The U.N. World Food Program said it has been forced to suspend some of its projects in Afghanistan because it is running out of money.
The World Food Program said all the money it has on hand has to go to maintain basic feeding programs for millions of people who depend on this food for their survival.
WFP spokeswoman Christiane Berthiaume said the shortage of money means that most projects not directly related to these programs will have be cut.
"Because we do not have enough money, we have cut all those programs that are helpful for the rehabilitation and reconstruction of the country. Programs that we call Food for Work. People are paid in food to repair a house, a road, a school, a clinic. Or again, we had a fantastic project for school feeding for one million kids. A big part of that program is on hold because we do not have the money," she said.
Under WFP's school feeding program, parents had an incentive to allow their children to attend school because they knew they would get food. Ms. Berthiaume said she is particularly worried about what will happen to young girls now that the project is being halted.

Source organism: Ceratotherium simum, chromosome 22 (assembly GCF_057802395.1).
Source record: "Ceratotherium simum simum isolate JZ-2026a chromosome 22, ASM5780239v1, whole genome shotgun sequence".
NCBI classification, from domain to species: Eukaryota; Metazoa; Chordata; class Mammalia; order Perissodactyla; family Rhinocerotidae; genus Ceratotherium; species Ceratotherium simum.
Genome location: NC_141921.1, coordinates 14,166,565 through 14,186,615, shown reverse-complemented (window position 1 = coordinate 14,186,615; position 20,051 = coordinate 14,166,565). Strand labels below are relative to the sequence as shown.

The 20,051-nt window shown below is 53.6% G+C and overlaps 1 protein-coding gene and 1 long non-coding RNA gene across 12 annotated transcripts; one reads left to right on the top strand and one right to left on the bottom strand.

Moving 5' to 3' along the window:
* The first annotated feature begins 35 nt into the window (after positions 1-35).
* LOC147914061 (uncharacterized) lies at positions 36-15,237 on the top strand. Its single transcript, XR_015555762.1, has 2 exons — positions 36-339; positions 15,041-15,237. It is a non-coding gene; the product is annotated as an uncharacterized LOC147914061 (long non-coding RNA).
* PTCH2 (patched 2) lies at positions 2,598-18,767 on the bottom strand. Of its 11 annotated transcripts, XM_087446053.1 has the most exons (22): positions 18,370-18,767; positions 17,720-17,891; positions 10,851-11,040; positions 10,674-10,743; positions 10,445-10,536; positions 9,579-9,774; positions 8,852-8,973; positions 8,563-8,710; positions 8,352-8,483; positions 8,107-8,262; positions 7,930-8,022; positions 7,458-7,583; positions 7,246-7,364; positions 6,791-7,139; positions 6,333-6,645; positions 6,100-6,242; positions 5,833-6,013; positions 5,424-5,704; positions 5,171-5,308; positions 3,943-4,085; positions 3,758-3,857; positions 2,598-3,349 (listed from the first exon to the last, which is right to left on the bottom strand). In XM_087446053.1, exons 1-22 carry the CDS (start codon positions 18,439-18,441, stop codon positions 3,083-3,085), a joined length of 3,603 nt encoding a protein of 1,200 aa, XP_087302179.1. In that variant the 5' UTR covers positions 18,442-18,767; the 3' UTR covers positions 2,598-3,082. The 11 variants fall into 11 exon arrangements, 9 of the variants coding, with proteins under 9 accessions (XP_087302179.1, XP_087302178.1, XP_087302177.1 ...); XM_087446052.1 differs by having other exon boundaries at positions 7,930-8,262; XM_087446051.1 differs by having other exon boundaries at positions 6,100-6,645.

If WFP is unable to feed them, she fears many parents will send their daughters to work. Or, in some cases, she said parents will sell their daughters to get food.
Earlier in the year, WFP appealed for $285 million U.S. dollars to feed about nine million Afghans, but it is still about $100 million short of that goal.
Ms. Berthiaume said the United States has contributed 40 percent of the money received. The rest has come from Japan and the countries of Western Europe. She said Arab countries as well as most Asian countries have contributed nothing.
"It is important that donor countries and now, we are especially calling to Gulf countries and Asia, to do their share. Thanks to the generosity of the international community, we have avoided a famine last year. So, let us not go back to there. We need help," Ms. Berthiaume said.
The WFP spokeswoman said Afghanistan has entered the so-called hunger season, the period before the harvest when most people in Afghanistan have eaten all their food reserves. She said money is critically needed now to tide people over until the harvest in August.